Pocket knives are some of the most useful things to have in your EDC kit. However, they’re only useful if the blade has a sharp cutting edge, which means taking the time to hone it every now and then. If you don’t, there’s a chance you’ll take the knife out to perform a task, only to find that it’s a bit too dull to actually get the job done. That sucks.
If you’re not the sort to stay diligent when it comes to keeping your pocket knife razor sharp, then you might want to add one more tool to your EDC stash: a knife sharpener that will let you shape, sharpen, and freshen up that blade edge on the go. Luckily enough, there’s a good selection of portable knife sharpeners out there that are small enough to integrate into your EDC while being functional enough to handle most pocket knives and smaller survival blades that you’re going to have when you’re out and about.
Some of these sharpeners will fit conveniently in your pants pockets. Others will require a bit more room in your bag. Whichever the case, they should be portable enough to bring along, whether on your daily roundabouts, your weekend adventures, or your extended vacations.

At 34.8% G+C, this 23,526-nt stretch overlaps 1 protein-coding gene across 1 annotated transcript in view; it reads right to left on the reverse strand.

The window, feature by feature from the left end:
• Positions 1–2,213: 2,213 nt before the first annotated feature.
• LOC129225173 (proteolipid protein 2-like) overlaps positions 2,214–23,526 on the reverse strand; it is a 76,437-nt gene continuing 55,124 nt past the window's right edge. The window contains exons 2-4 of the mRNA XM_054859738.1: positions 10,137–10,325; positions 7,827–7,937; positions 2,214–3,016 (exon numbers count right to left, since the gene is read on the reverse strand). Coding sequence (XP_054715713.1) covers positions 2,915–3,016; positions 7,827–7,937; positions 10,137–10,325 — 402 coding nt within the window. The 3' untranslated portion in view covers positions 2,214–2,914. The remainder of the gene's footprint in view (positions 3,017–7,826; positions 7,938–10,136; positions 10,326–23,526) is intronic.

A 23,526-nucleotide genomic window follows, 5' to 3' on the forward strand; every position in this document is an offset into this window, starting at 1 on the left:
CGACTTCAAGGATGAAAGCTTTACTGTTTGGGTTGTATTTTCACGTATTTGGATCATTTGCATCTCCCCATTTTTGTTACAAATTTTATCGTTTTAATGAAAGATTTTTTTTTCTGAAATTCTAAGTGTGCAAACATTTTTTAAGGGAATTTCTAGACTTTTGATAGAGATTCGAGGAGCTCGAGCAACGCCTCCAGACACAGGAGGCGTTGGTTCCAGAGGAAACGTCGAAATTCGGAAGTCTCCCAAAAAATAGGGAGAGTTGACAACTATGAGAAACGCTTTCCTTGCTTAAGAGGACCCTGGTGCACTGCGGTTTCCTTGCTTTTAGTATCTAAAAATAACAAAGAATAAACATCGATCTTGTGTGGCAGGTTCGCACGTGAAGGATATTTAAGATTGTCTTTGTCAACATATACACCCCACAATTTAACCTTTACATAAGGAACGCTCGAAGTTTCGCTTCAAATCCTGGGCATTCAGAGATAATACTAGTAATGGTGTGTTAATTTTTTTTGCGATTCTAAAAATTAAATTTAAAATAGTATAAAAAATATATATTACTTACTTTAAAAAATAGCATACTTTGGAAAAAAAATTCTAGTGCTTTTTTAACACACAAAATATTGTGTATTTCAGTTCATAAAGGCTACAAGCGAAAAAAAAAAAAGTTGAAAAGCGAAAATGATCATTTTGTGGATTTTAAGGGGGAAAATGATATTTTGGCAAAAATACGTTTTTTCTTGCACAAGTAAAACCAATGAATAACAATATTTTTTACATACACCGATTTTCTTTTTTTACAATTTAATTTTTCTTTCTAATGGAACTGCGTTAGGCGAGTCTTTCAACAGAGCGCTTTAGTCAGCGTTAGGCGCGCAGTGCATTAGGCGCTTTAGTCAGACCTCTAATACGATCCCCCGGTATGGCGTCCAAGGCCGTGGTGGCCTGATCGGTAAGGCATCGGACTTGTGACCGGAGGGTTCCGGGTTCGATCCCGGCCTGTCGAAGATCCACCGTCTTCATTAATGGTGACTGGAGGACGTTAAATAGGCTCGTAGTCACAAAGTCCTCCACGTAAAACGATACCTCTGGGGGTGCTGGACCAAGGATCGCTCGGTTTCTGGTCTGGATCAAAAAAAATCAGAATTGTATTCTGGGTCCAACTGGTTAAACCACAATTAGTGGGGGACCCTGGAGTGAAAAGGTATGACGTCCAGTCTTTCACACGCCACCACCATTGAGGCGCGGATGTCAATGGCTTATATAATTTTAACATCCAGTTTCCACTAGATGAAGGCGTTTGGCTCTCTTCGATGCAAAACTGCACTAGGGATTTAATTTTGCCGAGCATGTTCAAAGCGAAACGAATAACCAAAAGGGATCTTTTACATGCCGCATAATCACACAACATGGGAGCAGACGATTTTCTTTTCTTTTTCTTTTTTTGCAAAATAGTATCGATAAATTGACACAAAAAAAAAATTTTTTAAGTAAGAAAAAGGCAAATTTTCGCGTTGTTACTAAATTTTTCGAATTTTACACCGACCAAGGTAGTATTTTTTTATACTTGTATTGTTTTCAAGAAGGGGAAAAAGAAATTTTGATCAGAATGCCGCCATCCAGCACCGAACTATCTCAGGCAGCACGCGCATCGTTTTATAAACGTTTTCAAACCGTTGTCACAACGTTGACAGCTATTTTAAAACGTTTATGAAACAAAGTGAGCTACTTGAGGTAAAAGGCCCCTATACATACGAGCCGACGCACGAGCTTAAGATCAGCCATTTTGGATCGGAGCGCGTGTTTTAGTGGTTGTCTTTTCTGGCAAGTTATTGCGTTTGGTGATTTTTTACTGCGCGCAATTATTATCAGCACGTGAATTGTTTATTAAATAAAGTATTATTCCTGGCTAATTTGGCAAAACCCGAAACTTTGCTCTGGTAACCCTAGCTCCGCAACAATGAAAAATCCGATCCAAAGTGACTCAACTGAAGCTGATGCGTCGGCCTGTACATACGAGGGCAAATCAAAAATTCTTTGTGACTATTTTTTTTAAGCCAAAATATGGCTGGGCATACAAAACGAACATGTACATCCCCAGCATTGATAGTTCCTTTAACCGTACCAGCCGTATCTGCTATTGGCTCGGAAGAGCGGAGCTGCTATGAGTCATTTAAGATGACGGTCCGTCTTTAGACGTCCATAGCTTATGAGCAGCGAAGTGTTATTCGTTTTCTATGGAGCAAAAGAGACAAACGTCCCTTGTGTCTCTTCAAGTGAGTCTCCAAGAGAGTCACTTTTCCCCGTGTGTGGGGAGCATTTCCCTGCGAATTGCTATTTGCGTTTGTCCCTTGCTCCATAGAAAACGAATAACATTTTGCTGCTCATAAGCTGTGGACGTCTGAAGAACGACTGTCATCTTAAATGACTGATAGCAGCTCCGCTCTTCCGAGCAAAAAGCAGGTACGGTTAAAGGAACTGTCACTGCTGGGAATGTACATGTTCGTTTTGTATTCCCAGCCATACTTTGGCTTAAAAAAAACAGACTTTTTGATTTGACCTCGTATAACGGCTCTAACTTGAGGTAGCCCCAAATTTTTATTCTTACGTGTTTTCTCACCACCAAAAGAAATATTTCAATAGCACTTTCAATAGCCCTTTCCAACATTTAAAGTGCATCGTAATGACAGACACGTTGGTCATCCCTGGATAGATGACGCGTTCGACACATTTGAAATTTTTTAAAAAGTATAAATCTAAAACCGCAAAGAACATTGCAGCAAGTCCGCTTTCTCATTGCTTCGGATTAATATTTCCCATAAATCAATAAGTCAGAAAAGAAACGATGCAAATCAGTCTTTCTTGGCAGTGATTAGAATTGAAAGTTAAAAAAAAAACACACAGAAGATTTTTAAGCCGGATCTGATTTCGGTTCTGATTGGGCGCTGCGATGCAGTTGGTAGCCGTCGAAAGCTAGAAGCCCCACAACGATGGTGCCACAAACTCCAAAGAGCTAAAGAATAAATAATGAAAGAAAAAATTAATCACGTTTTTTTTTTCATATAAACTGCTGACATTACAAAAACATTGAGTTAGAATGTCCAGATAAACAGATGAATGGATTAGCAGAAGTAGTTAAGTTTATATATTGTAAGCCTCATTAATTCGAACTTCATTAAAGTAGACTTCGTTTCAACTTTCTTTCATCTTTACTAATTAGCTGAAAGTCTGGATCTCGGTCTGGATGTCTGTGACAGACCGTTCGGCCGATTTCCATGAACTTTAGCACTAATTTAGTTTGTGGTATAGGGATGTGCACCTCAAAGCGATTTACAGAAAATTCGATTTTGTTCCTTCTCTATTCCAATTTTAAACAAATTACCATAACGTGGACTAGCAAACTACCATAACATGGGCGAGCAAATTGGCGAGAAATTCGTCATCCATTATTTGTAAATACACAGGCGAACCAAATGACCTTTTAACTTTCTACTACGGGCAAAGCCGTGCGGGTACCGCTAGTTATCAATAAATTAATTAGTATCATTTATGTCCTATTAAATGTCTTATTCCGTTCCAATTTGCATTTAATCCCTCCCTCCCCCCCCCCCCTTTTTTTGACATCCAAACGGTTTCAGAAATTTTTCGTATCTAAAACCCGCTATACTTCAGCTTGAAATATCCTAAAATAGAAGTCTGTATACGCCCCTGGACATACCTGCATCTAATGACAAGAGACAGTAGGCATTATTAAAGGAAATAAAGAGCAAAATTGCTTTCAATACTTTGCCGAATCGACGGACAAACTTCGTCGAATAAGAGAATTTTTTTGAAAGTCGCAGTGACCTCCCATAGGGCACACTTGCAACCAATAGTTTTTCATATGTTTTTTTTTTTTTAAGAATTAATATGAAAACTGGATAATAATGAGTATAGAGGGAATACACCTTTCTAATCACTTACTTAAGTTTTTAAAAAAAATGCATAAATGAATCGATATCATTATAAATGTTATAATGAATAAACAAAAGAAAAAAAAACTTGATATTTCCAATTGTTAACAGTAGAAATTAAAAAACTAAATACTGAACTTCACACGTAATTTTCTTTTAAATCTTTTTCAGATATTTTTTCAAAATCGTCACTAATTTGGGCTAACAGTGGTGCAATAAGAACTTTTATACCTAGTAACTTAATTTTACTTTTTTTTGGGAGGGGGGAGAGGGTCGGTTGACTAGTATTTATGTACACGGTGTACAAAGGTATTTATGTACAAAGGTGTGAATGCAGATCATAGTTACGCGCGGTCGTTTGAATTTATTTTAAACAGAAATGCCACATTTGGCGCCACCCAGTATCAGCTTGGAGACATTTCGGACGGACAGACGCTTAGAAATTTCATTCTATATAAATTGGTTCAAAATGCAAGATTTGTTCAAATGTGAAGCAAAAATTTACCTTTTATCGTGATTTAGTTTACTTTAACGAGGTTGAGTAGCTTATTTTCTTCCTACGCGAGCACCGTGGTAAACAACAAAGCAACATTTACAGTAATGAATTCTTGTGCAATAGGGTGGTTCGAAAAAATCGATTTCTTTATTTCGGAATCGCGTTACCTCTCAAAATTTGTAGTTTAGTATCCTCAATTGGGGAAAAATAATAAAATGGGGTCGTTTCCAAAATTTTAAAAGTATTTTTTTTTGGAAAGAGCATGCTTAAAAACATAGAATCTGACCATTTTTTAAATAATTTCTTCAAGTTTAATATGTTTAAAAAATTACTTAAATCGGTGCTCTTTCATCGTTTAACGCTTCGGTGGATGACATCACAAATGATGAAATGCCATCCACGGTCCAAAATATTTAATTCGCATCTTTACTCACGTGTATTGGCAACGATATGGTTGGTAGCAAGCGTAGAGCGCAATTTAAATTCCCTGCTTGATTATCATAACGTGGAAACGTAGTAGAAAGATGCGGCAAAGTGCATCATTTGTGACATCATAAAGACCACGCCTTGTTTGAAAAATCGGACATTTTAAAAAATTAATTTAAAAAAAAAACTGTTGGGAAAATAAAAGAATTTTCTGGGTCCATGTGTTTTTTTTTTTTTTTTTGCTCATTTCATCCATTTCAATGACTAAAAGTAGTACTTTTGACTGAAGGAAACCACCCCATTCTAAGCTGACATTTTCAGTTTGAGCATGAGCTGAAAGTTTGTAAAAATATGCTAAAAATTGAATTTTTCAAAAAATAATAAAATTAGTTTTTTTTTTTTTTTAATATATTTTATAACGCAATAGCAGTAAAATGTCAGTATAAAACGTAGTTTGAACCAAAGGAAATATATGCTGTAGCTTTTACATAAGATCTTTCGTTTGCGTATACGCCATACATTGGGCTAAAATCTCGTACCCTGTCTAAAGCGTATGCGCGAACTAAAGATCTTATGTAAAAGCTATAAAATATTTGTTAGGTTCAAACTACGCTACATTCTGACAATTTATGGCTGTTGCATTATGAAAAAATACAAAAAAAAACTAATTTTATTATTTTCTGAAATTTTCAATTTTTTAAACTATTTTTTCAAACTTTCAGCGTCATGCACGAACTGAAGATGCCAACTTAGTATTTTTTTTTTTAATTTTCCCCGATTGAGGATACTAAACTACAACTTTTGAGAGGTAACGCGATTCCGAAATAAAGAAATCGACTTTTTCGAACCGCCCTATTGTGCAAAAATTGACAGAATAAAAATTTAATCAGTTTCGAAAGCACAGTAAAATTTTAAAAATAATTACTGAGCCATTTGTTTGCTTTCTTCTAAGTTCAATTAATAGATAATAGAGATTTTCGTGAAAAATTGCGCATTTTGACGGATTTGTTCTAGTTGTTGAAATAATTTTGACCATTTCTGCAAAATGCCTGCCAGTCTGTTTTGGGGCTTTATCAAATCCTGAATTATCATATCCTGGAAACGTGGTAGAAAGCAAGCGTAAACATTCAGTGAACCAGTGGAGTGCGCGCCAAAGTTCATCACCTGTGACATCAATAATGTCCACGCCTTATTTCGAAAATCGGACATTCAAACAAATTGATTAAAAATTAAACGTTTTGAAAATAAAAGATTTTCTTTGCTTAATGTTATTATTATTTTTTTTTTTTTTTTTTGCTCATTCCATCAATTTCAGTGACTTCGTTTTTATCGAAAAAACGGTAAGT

Here are some of our favorites.
Smith’s CCKS 2-Step Knife Sharpener
If you just want the cheapest pocket sharpener that can fit in your EDC pouch, this pull-through sharpener is the no-brainer thing to pick up. It’s a little bigger than some other tools in this list, but it’s still small enough to fit in most any pocket, so that won’t really be an issue. On one side, you get crossed carbide tungsten blades for quickly restoring a blunt knife’s cutting edge, while the other features crossed ceramic rods to smoothen it with a razor-sharp finish. All honing surfaces are fixed in preset angles, so you don’t have to worry about holding the knife the right way. Do note, this is meant for use on a flat surface, so set it down on a table or flat ground before you get to work.
Another pull-through sharpener, this one use crossed carbide tungsten blades and crossed ceramic rods next to it for a quick sharpening and a smooth finish, respectively, similar to Smith’s 2-Step design. It goes further than that, however, offering a ceramic surface for touching up serrated knife edges and a diamond tapered rod for quickly reconditioning those same serrations. You can also use that tapered rod for gut hooks and similar pointed tools. Each of the sharpening edges are installed in preset angles to ensure proper honing position, while it remains reasonably compact enough to keep in a bag pouch. No, it won’t go in your pants pockets, as it’s a tad too big to be comfortable, even though it looks really compact from the photos.